If you are into the headless or console experience, there are a couple of ways to put your machine’s graphics card to good use. Most new boxes come with a GPU that has a substantial amount of RAM that is normally used for direct rendering. Using the Memory Technology Device (MTD) support in the Linux kernel, you can actually map the video card RAM to a block device and format it for swap use or as a ramdisk.

The Gentoo wiki has detailed instructions for doing this. The only tricky part is determining the video memory address, but after that it’s a simple modprobe to load the MTD driver and you can run mkswap/swapon on the device just as if you were creating a normal swap disk. Considering many machines have 512MB of video RAM and it’s waaaaay faster than disk, this could give you a pretty huge performance boost.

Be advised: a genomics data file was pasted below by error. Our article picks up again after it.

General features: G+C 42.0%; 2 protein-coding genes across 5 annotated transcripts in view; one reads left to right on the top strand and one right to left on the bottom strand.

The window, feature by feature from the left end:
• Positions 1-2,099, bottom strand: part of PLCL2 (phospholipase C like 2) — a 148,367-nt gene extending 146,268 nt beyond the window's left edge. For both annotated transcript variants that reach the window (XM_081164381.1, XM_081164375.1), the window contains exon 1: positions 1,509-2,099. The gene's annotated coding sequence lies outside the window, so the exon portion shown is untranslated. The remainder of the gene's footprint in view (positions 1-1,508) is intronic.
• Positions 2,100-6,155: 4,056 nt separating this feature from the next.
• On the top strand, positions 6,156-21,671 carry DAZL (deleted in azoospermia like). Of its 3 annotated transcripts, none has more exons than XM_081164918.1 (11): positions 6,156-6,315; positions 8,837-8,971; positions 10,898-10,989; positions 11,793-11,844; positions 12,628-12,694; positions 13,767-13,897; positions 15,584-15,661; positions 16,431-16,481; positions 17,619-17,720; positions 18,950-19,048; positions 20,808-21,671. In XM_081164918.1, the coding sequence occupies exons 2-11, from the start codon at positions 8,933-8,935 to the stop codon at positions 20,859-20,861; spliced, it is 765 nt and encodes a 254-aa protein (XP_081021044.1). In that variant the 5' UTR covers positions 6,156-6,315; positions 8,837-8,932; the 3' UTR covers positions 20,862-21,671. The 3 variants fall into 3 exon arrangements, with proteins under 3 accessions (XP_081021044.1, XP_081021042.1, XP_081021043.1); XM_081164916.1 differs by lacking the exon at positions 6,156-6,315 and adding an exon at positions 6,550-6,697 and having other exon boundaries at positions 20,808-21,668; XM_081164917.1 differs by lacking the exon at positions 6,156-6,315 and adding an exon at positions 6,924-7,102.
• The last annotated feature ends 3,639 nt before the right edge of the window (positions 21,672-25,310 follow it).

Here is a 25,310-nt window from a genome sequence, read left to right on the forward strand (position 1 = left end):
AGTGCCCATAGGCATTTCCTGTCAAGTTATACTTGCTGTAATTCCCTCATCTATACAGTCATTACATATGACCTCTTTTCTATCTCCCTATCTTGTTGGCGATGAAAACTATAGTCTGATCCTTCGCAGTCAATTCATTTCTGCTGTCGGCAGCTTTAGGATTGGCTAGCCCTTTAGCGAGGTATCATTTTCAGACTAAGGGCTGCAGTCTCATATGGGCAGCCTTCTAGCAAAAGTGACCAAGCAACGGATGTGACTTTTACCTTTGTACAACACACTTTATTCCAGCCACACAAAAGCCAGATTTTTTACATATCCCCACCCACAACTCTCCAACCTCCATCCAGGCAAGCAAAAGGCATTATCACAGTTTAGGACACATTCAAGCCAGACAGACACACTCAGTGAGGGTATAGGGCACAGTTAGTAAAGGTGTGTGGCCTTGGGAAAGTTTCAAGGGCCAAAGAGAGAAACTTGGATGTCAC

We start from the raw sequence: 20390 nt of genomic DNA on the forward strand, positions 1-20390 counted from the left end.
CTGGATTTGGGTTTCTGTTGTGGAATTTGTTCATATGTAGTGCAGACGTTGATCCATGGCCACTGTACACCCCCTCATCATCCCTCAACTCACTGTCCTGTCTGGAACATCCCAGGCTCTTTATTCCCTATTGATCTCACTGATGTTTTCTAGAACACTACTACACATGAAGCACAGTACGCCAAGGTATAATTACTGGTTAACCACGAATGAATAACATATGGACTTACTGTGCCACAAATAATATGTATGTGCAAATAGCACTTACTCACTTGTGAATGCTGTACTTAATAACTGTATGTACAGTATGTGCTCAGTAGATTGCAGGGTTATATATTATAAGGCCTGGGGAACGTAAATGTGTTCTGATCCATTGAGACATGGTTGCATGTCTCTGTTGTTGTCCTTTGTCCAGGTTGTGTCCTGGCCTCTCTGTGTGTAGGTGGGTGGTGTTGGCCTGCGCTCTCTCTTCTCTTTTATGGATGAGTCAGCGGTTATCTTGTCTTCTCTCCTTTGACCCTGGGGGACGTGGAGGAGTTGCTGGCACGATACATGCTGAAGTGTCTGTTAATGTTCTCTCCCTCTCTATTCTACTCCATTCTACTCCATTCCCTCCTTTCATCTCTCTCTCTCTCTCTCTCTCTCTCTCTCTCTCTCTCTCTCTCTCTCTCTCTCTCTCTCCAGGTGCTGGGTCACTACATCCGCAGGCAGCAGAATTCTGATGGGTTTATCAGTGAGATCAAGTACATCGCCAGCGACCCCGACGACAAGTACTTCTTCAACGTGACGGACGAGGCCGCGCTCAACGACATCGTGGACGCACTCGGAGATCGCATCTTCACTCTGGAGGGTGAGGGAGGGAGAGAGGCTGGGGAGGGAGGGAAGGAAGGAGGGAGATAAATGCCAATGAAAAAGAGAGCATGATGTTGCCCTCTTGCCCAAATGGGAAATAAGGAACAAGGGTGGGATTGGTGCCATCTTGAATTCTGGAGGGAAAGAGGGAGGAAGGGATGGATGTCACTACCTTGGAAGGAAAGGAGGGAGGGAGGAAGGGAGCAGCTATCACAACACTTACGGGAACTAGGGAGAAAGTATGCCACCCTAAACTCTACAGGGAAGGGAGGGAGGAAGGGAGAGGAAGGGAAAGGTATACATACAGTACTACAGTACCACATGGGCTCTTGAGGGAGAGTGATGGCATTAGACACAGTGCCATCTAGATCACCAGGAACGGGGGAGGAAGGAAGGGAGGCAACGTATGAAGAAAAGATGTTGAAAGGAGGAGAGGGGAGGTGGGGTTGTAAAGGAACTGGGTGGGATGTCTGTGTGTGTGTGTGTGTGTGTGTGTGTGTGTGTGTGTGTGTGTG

You can still use your graphics card in X, but you’ll need to reserve a small chunk of that RAM for normal graphics use, use the VESA driver, and add inform the driver that it should only use that teensy portion of memory. “VideoRam 4096” in the XF86Config, for instance, will let you use your card in X and only eat the first 4MB of RAM. Everything after that 4MB is fair game for swap. Michal Schulz wrote a bit about calculating the memory address offsets to make this all work. It’s the second link below, for those of you who aren’t hardcore enough to deal with only the command line.

Use Memory On Video Card As Swap
Configuring X11 With A VRAM Storage Device